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High-Impact Practices in Online Education: Research and Best Practices

Linder, Kathryn E.; Mattison Hayes, Chrysanthemum, eds.
Stylus Publishing, Llc., 2018

Book Review

Tags: online learning   |   online teaching   |   teaching
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Reviewed by: Gary Eller, University of Nebraska - Omaha
Date Reviewed: April 15, 2020
What are the potential benefits of high-impact practices (HIPs) for online education? That is the key question addressed in this well-researched collection of essays. Whether the reader is new to innovative theory and techniques in online education or an experienced distance educator, they will find a valuable resource here. Each contributor provides a helpful short list of key takeaways and a solid bibliography at the end of their chapter. The ...

What are the potential benefits of high-impact practices (HIPs) for online education? That is the key question addressed in this well-researched collection of essays. Whether the reader is new to innovative theory and techniques in online education or an experienced distance educator, they will find a valuable resource here. Each contributor provides a helpful short list of key takeaways and a solid bibliography at the end of their chapter. The introduction and conclusion by the editors, Linder and Hayes, set the framework for the discussion and aptly describe possible future directions for teaching online, blended, or face-to-face courses.

High-Impact Practices in Online Education reads like a dynamic conversation on research with practical recommendations for how to strengthen a variety of teaching contexts. Each topic selected for inclusion covers a specific high-impact educational practice. That list was largely identified in 2008 by George D. Kuh as ten critical components of undergraduate education. First-year seminars, learning communities (LCs), writing-intensive courses, and internships were among those featured components. These practices are still considered high-impact, but newer practices, such as ePortfolios, have been added in subsequent years. All have become part of developing educational strategies to impact student retention and graduation rates.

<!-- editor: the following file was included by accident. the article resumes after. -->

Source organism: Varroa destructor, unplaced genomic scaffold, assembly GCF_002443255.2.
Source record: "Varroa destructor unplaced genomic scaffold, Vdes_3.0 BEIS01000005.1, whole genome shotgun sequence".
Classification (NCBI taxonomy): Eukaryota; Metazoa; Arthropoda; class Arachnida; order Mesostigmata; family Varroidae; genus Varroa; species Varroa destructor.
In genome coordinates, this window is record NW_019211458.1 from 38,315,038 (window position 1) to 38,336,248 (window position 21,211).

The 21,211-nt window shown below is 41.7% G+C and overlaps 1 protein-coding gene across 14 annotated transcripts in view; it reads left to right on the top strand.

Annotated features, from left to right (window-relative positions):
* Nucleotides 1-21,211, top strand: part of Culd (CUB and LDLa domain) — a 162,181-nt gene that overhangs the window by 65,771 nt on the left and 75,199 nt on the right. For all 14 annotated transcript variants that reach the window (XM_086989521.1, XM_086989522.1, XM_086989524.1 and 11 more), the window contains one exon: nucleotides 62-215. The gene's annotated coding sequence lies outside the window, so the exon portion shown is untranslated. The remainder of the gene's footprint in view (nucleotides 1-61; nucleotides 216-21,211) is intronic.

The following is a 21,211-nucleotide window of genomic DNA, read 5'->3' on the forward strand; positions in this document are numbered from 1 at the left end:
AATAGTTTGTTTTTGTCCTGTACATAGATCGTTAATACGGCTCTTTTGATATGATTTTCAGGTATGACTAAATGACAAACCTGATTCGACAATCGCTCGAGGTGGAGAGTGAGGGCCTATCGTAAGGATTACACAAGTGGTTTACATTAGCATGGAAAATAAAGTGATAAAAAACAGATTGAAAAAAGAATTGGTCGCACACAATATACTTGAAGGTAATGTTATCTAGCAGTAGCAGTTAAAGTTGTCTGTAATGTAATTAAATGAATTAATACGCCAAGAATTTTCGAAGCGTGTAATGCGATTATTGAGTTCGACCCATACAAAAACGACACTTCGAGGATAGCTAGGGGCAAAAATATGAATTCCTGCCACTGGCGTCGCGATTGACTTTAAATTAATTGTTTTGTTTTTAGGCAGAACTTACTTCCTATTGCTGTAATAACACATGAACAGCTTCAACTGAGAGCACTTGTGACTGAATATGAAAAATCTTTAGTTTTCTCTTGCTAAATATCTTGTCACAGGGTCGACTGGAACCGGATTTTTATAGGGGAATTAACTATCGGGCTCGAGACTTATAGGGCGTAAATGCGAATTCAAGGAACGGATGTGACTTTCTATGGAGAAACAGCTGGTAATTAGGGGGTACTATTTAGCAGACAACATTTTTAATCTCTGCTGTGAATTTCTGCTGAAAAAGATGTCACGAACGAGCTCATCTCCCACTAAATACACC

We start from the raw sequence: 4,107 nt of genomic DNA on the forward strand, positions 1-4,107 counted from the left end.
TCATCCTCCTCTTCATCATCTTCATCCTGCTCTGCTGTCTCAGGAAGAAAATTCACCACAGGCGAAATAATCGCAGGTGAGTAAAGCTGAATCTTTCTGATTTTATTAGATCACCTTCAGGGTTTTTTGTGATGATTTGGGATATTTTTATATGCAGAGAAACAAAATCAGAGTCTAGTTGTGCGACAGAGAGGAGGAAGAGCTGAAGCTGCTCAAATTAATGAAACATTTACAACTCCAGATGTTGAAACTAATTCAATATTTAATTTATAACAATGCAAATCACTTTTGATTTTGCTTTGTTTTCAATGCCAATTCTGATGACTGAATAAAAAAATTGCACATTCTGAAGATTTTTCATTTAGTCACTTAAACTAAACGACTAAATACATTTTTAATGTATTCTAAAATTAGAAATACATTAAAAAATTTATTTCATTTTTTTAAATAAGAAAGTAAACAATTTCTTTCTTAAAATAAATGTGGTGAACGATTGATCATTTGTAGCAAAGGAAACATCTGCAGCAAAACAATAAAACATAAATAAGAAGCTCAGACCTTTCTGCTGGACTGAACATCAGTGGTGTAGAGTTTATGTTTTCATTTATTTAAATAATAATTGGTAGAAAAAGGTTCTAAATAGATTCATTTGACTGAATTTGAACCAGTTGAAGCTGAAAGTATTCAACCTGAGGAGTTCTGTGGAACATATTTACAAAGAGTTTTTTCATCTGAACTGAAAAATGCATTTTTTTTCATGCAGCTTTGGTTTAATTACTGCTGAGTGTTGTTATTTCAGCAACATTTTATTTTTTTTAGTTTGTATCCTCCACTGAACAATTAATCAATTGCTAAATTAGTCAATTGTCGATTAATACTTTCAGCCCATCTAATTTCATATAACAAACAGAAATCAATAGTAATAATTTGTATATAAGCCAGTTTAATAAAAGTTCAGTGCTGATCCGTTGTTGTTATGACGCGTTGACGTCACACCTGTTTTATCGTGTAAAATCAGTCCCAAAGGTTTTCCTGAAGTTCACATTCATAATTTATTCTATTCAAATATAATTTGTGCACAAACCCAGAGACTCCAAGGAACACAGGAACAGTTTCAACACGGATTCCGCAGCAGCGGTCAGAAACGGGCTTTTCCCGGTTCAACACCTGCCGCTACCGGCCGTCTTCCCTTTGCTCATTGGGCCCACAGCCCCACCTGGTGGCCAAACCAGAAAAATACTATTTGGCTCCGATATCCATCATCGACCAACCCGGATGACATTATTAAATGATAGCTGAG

So, where will readers find what they most need in this collection? For some, a particular topic will draw their attention. My suggestion is to resist that impulse. Try, instead, reading the introduction and conclusion before sampling individual chapters. Understanding the context for the conversation about HIPs matters. The research and literature in this emerging field has been somewhat scattered, but a representative sample is nicely gathered and incorporated into this single volume.

There are no chapters specifically on theological education or religious studies. That said, there is much of worth to educators in those disciplines. For example, June Griffin’s “Writing-Intensive Classes” or Pamela D. Pike’s “Internships” speak directly to theological and religious educators. The same can be said about Stefanie Buck’s “High Impact Practices and Library and Information Resources.” No doubt other readers will discover other favorites as well. Remember that any one of these chapters could make a dramatic difference in most teaching and student learning.

Is there one overarching idea offered as a takeaway? Yes, and it is that best practice principles are, in the end, more important than modalities. That is a valuable point to have in mind as exciting new technologies continue to emerge.

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